From The New Yorker
Chess was invented in India in the fifth century and was spread by Islamic conquests to Europe, where the piece known as the vizier became the queen—the only female in the all-male club of chess pieces. Yalom makes a credible, though circumstantial, case that this rise reflects the power intermittently accorded to, or seized by, female European monarchs. It was in the late tenth century, during the regency of Empress Adelaide, that the vizier underwent his sex change. Five hundred years later, in Queen Isabella's Spain, the queen was transformed from a timid lady mincing one diagonal step at a time into what one shocked Italian bishop called a "bellicose virago." But there's a sting at the end of this feminist historical fable: the queen's supremacy made the game so much faster and more competitive that it was considered unsuitable for upper-class women.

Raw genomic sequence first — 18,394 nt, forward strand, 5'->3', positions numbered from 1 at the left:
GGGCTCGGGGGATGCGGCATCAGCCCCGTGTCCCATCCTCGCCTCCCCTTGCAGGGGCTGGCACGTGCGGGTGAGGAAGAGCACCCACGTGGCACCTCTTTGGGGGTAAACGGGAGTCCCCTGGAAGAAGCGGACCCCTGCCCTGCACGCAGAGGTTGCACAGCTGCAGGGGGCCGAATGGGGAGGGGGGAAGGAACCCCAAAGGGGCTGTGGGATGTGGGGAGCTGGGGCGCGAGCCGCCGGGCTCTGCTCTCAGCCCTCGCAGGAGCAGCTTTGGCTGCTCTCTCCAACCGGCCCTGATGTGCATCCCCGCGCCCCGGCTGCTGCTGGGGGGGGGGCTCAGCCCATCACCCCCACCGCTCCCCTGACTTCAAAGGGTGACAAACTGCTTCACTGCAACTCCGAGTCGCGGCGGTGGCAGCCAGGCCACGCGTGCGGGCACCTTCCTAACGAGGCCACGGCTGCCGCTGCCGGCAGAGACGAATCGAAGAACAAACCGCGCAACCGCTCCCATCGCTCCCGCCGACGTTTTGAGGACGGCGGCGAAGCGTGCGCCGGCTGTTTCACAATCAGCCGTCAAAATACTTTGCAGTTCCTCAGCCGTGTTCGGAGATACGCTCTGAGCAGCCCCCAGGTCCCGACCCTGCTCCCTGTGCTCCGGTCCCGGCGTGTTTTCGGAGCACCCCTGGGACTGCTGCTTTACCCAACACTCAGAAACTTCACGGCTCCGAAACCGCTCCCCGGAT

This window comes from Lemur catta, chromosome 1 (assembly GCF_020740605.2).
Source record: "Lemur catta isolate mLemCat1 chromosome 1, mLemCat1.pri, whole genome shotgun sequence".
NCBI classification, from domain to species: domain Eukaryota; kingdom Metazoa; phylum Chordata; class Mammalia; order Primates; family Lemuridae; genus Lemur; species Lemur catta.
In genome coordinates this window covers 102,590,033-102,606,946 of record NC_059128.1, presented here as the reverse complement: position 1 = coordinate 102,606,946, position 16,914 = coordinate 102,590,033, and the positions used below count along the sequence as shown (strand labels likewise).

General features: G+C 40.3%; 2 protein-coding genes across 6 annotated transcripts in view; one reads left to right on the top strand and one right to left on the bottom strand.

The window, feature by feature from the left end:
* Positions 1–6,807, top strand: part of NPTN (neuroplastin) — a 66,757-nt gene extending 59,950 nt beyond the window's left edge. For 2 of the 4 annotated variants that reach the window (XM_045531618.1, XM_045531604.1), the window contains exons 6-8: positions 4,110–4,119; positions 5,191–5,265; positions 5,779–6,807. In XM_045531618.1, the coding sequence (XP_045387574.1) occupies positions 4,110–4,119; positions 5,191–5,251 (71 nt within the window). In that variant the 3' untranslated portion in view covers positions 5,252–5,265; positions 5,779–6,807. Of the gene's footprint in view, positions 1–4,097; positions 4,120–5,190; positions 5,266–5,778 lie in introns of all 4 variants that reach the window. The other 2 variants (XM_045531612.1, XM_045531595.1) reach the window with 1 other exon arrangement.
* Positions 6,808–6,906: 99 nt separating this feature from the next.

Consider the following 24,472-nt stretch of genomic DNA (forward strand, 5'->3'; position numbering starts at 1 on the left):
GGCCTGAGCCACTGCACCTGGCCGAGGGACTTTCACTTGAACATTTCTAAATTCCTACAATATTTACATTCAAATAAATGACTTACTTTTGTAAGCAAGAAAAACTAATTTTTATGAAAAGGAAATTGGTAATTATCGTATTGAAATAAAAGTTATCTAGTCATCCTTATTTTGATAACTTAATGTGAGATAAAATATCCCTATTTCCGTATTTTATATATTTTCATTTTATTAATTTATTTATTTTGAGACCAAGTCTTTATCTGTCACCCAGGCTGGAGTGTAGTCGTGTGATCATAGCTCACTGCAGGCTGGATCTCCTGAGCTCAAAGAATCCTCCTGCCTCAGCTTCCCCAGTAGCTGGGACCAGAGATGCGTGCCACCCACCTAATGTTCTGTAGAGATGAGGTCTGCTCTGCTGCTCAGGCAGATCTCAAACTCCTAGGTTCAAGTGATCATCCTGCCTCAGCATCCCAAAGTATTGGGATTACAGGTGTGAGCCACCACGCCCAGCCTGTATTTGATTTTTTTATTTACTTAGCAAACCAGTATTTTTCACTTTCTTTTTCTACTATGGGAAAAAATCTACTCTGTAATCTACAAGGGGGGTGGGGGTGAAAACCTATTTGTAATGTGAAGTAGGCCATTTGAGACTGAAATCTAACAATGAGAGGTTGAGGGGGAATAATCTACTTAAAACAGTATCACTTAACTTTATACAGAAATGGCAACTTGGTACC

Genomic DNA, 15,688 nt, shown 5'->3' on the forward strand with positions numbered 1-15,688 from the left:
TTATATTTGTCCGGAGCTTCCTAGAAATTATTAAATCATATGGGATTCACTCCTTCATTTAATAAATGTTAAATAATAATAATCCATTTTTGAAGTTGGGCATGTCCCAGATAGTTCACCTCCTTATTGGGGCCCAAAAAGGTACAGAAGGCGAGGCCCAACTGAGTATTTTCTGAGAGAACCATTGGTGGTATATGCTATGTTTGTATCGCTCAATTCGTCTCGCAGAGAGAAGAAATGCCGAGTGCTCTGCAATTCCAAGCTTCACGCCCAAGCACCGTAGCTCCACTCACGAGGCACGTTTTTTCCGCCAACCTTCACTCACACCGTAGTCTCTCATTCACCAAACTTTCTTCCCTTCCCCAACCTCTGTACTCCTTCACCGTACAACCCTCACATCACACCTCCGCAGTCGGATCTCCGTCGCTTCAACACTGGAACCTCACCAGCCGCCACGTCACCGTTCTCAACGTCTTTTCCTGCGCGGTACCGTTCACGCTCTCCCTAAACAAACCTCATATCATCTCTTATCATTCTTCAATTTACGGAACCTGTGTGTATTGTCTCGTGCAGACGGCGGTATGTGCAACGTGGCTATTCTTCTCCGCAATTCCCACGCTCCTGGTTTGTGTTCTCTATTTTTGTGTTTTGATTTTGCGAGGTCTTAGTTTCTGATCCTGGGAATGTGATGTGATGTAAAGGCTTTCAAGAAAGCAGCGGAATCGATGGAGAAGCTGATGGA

thunker 91 ( +1 | -1 )
Chessmen by A.E.J. Mackett-Beeson I have a book "Chessmen - Pleasures And Treasures" by A.E.J. Mackett-Beeson.
While most of the book is dedicated to various ornamental chess pieces, the first chapter is a good history of the game. It actually traces the origins of the game that would evolve into chess back to the Chinese game of Chaturanga as around 2500 BC
en.wikipedia.org
evolving to The Chinese Game (Chong-Ki or Choke-Choo-Hong-Ki) in 105 BC. Then to the Burmese game (Chit-Ta-Reen) 600 AD. Next Shogi, 1200 AD and then Shatranj from 500 AD to the 8th Century and beyond.

The game of Chaturanga, in its earliest form, was actually played by 4 persons, each of whom controlled eight chess pieces: a king, a rook, and knight and a bishop, toghether with four pawns. The chessboard still had 64 squares.
ionadowman 105 ( +1 | -1 )